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Vienna - Out and About

Vienna, Austria’s capital city, has 1,533,000 inhabitants and stands on the right bank of the Danube, at the foot of the Wienervald hills.

Originally referred to as Vindobona, the city had already gained notable importance by the period of the Roman Empire. From the 13th century to the end of the First World War, the country was under the rule of the Augsburg family.

Nearly all the city’s sights and major attractions are located within a small area and are easily reached on foot. Vienna is divided into districts (Bezirke). District number 1 (Inneren Stadt) is the centre of the city and contains the largest number of monuments, all of which are indicated with a red and white sign. The Ringstrasse is the visitor’s first indication of Imperial Vienna. The Ring Vienna’s most important street, is a wide, tree- lined road, that runs for 6 kilometres forming a ring around the city centre. The Ring, built on the orders of the Emperor Francesco Giuseppe, encloses the Graben, Vienna’s Salon, a long bustling square, with elegant shops and lined by marvellous wonderful buildings. The Hofburg, the imperial palace and, for seven centuries, the Augsburg family home, is located along the Kohlmarkt to the south-west of the Graben. The palace is a vast complex of buildings dating back to different periods of history. The Josefsplatz is located behind the palace’s stable block. This is one of the city’s most elegant squares, lined with 17th century buildings including the National Library, built in 1723 and the Albertina Palace, built on a spur of land,, originally the site of ancient ramparts. The palace was built in 1871 for the Archduke Alberto and houses the Museum of Cinema and the National Library musical collection. The city centre is the site of the Stephansdom, Austria’s finest example of a Gothic church, with pointed steeple and multi-coloured roof. The area comprising Seitenstettstr, from Rabensteig and Fleischmarkt, forms the Jewish district of the city. This area, known as Bermudadreick, houses taverns, restaurants and English bookshops. The Karntnerstrasse, flanked by historic hotels, elegant shops and art galleries is the nerve point of the city. The square is dominated by the majestic San Carlo Borromeo Church, the finest expression of Viennese Baroque architecture.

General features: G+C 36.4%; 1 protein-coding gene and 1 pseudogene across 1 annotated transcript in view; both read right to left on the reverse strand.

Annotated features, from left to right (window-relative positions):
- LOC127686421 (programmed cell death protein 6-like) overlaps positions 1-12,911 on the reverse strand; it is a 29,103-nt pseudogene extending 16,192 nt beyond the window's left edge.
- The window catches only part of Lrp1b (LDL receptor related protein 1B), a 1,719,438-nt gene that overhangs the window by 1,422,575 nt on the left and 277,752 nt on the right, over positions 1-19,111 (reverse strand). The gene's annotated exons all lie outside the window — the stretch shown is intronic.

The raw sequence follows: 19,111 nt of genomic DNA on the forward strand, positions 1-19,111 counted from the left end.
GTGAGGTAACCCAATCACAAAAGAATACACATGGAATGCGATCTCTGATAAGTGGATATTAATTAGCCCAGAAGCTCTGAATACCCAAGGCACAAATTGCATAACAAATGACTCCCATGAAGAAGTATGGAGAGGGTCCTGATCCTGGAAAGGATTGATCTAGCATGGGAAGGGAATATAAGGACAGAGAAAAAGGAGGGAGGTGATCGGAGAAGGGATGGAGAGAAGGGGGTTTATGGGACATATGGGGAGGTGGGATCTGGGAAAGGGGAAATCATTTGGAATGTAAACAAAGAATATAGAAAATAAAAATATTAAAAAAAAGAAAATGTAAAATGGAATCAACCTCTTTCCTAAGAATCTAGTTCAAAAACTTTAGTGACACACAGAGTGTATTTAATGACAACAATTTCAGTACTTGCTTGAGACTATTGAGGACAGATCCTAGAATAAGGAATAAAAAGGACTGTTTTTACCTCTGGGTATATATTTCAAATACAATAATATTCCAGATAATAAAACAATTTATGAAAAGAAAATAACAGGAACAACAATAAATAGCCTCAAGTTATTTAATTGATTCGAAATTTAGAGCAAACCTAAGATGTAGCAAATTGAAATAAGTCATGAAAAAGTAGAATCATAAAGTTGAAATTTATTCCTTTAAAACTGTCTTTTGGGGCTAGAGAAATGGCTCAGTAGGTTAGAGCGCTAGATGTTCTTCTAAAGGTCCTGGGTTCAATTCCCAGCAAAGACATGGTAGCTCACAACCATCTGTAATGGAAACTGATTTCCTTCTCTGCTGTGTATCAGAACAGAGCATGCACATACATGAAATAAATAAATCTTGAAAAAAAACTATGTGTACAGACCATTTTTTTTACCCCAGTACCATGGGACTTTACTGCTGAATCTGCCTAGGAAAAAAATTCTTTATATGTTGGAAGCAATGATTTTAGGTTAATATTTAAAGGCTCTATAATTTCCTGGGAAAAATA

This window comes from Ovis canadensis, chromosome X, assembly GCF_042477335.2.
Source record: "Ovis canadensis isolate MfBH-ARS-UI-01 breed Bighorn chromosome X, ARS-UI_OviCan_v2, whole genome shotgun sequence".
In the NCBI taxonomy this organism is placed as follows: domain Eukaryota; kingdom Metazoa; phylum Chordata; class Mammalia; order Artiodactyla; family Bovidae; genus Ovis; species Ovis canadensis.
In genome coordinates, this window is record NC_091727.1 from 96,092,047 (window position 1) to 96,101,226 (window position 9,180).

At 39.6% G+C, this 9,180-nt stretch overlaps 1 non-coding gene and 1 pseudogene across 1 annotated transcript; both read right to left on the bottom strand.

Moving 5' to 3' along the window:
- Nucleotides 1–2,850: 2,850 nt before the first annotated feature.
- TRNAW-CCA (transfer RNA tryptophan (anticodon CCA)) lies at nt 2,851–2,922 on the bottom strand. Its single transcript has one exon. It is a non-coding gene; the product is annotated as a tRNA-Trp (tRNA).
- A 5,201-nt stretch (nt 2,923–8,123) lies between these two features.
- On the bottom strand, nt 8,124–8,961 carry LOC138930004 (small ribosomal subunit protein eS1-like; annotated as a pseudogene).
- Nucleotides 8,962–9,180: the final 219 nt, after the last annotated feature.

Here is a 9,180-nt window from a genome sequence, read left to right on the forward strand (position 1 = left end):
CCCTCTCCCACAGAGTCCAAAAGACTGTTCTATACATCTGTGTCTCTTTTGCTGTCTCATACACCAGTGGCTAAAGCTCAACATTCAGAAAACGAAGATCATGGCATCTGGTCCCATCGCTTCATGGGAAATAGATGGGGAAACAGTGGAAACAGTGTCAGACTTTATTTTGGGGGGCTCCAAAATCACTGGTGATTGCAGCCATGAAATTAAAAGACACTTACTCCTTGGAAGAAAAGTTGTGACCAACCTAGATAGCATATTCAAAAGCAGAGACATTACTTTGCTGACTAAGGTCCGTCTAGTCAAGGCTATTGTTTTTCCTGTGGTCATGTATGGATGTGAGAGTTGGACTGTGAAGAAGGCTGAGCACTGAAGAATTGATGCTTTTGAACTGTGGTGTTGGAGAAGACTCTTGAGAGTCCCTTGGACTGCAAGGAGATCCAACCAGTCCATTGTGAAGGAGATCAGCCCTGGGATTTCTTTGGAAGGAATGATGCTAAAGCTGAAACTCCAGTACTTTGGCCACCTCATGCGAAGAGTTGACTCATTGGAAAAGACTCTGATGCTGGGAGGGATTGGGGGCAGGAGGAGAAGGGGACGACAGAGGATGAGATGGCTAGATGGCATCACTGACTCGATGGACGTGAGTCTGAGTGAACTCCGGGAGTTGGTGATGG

The old suburbs of the city are located between the two ring roads; The Ring and the Gurtel. The Prater, located in the second district, is a green corner of nature, with woods and lawns, which was once the imperial hunting reserve and, which under Joseph II in 1766, was opened to the public. The Prater contains numerous sporting clubs and associations and is also the site of the Wurstelprater, an enormous theme park with rides, attractions and a miniature train which crosses the park. The third district houses the Belvedere Castle, originally the home of Prince Eugene of Savoia. It comprises two buildings, linked by a splendid garden and terrace and houses a collection of Austrian art.

The main road running to the south- west of the city is the Mariahilferstrasse, which connects the ring to the Schonbrunn Castle. This building, the finest example of an imperial Austrian palace, Was the summer residence of the Augsburg.

Vienna has four metropolitan lines, a bus and tram service,together with an express tram service (Schnelbahn), that connects the centre to the suburbs. Thirty tram lines in total, cross the city. It is advisable to purchase a travel pass (Dreitagekarte), which allows unlimited travel on any public transport. The traditional horse-drawn carriages are a novel way to visit the city, however it is advisable to agree the fare beforehand. There is a barge service, which operates from mid April until the end of September, that connects the city with the towns of Krems, Link and Passau.

Vienna - Not to be missed